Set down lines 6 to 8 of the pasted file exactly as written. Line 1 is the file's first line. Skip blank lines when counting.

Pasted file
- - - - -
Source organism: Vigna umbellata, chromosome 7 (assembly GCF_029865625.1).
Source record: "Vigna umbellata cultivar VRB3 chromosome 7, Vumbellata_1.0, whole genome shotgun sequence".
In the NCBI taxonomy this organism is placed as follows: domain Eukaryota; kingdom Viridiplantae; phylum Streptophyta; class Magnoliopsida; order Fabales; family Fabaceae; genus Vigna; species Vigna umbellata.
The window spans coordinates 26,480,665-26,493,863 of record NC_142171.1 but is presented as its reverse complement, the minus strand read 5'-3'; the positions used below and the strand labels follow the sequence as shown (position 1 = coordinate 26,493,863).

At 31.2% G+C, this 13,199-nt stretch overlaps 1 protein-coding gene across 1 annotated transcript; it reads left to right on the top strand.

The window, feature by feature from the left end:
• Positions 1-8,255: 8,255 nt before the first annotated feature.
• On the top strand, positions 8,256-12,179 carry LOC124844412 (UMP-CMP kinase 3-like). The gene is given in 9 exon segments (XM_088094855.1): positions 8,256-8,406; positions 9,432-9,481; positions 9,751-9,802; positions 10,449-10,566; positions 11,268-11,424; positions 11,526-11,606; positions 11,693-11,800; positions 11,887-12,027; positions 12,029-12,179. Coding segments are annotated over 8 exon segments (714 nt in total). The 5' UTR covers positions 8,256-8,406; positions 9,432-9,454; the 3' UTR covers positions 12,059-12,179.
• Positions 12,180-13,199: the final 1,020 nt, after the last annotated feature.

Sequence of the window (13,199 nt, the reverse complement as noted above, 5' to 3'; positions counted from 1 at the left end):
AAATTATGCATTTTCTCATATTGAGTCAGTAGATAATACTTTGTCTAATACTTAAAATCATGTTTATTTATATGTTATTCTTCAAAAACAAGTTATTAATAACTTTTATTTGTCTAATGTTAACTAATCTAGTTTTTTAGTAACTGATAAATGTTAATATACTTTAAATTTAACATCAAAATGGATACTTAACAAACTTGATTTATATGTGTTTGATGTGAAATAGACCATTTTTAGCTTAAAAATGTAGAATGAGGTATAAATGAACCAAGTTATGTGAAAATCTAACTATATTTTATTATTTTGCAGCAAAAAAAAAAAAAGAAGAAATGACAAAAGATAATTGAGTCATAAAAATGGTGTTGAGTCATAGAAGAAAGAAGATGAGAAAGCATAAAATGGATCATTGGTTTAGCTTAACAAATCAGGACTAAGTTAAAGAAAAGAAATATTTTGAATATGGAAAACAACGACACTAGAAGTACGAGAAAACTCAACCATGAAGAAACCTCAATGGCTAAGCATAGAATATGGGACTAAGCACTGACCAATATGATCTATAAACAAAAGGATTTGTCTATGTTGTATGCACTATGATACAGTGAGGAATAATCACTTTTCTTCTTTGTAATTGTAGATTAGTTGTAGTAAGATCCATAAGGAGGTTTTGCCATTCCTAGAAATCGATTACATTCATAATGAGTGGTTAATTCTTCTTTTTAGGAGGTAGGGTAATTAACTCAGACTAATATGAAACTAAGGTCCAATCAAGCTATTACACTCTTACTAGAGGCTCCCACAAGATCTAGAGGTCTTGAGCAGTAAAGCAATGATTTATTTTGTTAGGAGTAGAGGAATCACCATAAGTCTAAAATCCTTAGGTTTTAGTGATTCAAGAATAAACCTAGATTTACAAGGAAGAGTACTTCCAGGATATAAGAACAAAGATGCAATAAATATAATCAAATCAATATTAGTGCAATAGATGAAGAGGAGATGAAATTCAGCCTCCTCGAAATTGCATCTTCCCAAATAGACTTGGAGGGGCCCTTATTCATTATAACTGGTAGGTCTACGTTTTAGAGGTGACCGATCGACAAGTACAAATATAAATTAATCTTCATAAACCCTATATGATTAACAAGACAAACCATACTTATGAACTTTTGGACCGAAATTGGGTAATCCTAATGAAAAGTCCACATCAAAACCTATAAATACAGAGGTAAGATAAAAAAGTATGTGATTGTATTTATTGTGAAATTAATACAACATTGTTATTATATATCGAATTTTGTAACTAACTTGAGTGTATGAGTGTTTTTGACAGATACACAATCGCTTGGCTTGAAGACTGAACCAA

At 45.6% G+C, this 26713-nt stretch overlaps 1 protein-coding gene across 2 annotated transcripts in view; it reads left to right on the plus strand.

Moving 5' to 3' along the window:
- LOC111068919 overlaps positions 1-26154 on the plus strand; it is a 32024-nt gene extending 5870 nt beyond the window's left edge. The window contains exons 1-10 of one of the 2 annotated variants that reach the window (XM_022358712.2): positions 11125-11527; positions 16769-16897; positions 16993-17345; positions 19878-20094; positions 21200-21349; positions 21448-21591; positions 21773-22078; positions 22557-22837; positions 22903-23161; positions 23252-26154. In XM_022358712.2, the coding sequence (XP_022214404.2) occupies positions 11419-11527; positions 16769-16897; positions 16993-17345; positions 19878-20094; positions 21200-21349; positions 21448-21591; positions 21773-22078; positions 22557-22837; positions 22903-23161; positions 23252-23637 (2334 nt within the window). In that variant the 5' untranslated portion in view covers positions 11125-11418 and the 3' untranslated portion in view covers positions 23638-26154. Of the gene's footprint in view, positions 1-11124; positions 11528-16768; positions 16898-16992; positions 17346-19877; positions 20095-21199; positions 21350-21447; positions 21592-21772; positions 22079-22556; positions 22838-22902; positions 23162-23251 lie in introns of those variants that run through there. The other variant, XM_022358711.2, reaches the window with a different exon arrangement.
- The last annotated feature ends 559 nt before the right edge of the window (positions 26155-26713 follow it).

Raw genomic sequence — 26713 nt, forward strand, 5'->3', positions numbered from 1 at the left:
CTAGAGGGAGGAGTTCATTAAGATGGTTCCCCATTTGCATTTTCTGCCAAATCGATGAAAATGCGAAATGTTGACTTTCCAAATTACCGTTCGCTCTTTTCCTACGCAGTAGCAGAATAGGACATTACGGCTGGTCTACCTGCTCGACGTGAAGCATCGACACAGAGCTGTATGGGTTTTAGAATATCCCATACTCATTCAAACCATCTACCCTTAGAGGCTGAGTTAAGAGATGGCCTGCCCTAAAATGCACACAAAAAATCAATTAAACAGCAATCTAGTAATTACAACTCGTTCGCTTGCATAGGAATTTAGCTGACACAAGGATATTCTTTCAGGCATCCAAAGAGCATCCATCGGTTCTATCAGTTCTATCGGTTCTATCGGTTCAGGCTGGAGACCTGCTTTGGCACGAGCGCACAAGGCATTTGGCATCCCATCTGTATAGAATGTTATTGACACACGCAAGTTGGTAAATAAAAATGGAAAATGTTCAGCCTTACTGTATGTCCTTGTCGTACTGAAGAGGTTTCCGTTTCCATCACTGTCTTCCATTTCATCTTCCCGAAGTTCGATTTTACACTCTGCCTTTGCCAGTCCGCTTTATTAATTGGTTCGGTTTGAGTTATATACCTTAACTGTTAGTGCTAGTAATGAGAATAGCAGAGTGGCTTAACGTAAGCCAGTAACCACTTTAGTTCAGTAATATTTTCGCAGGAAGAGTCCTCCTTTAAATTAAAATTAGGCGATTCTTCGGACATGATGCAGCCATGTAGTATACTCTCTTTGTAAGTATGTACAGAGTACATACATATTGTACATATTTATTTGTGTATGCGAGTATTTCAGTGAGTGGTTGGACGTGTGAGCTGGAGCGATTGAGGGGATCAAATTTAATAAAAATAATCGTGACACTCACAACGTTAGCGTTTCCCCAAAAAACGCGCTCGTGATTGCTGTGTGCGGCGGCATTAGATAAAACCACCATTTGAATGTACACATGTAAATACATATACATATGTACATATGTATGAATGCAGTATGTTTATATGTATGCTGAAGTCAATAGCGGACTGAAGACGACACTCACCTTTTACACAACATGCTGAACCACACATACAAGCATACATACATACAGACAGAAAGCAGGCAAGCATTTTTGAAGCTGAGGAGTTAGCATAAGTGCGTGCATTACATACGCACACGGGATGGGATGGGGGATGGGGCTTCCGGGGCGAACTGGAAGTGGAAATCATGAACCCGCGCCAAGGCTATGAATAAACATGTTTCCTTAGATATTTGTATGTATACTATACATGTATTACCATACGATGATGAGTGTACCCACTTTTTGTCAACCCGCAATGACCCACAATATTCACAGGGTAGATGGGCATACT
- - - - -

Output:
The window, feature by feature from the left end:
• Positions 1-8,255: 8,255 nt before the first annotated feature.
• On the top strand, positions 8,256-12,179 carry LOC124844412 (UMP-CMP kinase 3-like). The gene is given in 9 exon segments (XM_088094855.1): positions 8,256-8,406; positions 9,432-9,481; positions 9,751-9,802; positions 10,449-10,566; positions 11,268-11,424; positions 11,526-11,606; positions 11,693-11,800; positions 11,887-12,027; positions 12,029-12,179. Coding segments are annotated over 8 exon segments (714 nt in total). The 5' UTR covers positions 8,256-8,406; positions 9,432-9,454; the 3' UTR covers positions 12,059-12,179.